What is pulpitis or toothache?
Toothaches are caused by an inflammation of the pulp inside the tooth. The pulp is part of the inside of the tooth that has tissue and nerves. A toothache usually follows injury to the outer enamel surface of the tooth. The most common form of injury to the tooth is from dental caries, or a cavity. This is often a result of poor dental hygiene.
What causes a toothache?
Most toothaches are a result of a cavity. Sugar and starch in foods are the substances that cause damage to teeth. The bacteria in the mouth feed on sugar and starch and produce an acid that can eat through the teeth, leading to tooth decay. Different types of bacteria are involved in this process that can lead to an infection in the inside of the tooth. Dental cavities are an infectious disease, the most common and most chronic childhood disease.
What are the symptoms of a toothache?
The following are the most common symptoms of a toothache. However, each child may experience symptoms differently. Symptoms may include:
- constant, throbbing pain in a tooth
- a tooth is painful to touch
- pain in the tooth that worsens with hot or cold foods or liquids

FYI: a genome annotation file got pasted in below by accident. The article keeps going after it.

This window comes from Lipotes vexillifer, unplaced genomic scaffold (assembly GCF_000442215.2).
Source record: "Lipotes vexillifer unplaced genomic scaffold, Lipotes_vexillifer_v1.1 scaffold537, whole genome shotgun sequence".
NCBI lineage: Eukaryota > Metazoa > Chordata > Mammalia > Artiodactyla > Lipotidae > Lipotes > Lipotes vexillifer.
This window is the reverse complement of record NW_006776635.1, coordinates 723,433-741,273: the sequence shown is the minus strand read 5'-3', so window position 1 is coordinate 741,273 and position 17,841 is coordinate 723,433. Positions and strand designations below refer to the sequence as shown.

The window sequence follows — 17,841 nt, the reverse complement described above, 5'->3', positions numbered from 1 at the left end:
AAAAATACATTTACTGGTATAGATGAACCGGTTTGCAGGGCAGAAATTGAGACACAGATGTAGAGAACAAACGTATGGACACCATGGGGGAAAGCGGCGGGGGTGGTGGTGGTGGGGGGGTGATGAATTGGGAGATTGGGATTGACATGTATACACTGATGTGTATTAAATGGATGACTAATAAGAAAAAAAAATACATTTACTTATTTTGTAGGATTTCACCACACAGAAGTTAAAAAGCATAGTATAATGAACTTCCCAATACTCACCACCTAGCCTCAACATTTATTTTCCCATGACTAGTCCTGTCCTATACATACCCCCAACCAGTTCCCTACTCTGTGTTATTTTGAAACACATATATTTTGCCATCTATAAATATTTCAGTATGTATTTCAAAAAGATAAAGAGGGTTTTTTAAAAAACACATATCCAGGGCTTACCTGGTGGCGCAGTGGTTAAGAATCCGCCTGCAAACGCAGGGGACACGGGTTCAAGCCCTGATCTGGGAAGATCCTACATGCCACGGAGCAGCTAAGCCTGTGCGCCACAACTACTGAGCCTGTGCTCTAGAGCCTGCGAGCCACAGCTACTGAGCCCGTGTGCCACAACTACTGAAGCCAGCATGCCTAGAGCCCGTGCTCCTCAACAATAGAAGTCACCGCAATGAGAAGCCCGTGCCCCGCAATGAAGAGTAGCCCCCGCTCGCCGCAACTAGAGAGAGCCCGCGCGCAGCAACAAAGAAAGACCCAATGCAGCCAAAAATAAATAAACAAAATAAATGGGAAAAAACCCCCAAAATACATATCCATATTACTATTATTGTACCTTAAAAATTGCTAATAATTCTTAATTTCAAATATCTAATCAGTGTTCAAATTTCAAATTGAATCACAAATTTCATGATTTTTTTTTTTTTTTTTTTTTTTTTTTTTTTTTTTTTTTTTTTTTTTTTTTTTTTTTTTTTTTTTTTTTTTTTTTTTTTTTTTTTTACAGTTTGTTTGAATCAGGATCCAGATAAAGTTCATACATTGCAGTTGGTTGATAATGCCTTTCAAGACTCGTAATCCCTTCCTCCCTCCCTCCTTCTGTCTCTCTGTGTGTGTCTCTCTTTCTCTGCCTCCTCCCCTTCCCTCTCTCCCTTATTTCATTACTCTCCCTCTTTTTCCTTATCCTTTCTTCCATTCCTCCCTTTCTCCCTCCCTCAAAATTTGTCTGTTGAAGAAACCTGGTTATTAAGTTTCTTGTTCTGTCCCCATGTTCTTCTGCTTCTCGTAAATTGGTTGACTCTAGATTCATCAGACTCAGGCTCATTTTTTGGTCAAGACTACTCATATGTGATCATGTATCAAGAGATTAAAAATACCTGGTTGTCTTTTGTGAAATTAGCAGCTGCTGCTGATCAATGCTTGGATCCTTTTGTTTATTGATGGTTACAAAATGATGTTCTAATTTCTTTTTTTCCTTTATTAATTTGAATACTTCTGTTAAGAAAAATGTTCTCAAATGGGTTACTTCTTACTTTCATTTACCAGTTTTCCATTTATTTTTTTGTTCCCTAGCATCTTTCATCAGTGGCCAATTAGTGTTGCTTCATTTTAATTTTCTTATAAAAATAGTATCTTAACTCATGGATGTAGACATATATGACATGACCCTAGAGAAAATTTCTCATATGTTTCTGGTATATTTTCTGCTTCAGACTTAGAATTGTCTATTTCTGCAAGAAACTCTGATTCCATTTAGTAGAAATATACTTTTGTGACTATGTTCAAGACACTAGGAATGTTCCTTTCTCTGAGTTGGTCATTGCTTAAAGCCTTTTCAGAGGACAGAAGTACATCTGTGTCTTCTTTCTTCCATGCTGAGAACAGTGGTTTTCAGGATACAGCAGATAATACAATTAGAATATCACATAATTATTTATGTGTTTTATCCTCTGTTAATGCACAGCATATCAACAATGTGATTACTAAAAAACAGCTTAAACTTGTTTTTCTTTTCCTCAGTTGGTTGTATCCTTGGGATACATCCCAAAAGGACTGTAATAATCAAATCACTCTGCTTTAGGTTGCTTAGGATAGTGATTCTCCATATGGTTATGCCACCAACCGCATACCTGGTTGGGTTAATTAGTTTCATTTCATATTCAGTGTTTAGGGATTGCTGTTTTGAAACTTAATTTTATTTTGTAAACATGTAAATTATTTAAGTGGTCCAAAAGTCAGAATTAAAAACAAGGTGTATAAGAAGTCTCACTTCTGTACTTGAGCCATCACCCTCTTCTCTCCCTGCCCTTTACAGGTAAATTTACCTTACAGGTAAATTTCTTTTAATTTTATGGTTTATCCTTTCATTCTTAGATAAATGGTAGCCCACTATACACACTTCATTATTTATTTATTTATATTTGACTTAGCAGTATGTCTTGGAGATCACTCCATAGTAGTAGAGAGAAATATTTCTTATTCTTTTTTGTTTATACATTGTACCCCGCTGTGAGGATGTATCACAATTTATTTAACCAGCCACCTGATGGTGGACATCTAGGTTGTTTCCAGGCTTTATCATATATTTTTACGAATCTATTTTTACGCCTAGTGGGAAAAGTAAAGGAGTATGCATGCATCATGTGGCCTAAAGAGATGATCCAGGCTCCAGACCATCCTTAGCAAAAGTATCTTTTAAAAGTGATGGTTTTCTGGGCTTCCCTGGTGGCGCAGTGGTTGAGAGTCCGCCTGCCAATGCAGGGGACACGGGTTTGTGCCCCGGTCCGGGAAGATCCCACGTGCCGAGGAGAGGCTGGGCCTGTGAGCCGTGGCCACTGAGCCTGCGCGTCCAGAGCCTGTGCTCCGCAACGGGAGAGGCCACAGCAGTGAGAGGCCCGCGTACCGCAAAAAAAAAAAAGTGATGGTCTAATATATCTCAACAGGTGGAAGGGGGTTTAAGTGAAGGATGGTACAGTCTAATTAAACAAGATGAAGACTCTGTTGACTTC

- the jaw in the area of the tooth that is sore and tender to touch
- malaise (generally tired and feeling badly)
- swollen gums near the painful tooth
How is a toothache diagnosed?
The symptoms of a toothache may resemble other medical conditions or dental problems. Always consult your child's physician or dentist for a diagnosis. A toothache is usually diagnosed based on a complete history and physical examination of your child and your child's mouth. Your child's physician will probably refer your child to a dentist for complete evaluation and treatment. At the dentist, x-rays (a diagnostic test which uses invisible electromagnetic energy beams to produce images of internal tissues, bones, and organs onto film) of the teeth may be taken to help in the diagnosis and treatment of the problem.
Treatment for a toothache:
Specific treatment for a toothache will be determined by your child's physician based on:
- your child's age, overall health, and medical history
- extent of the condition
- your child's tolerance for specific medications, procedures, or therapies
- expectations for the course of the condition
- your opinion or preference
Treatment may include:
- antibiotics by mouth may be prescribed
- pain medications may be prescribed
- dental fillings
- tooth extraction (full or partial removal)
- draining of an abscess, if present
- root canal - a surgical procedure that involves the removal of the damaged nerve and tissue from the middle of the tooth.
If the infection is severe, the child may need to be treated in the hospital and receive antibiotics through an intravenous (IV) catheter.
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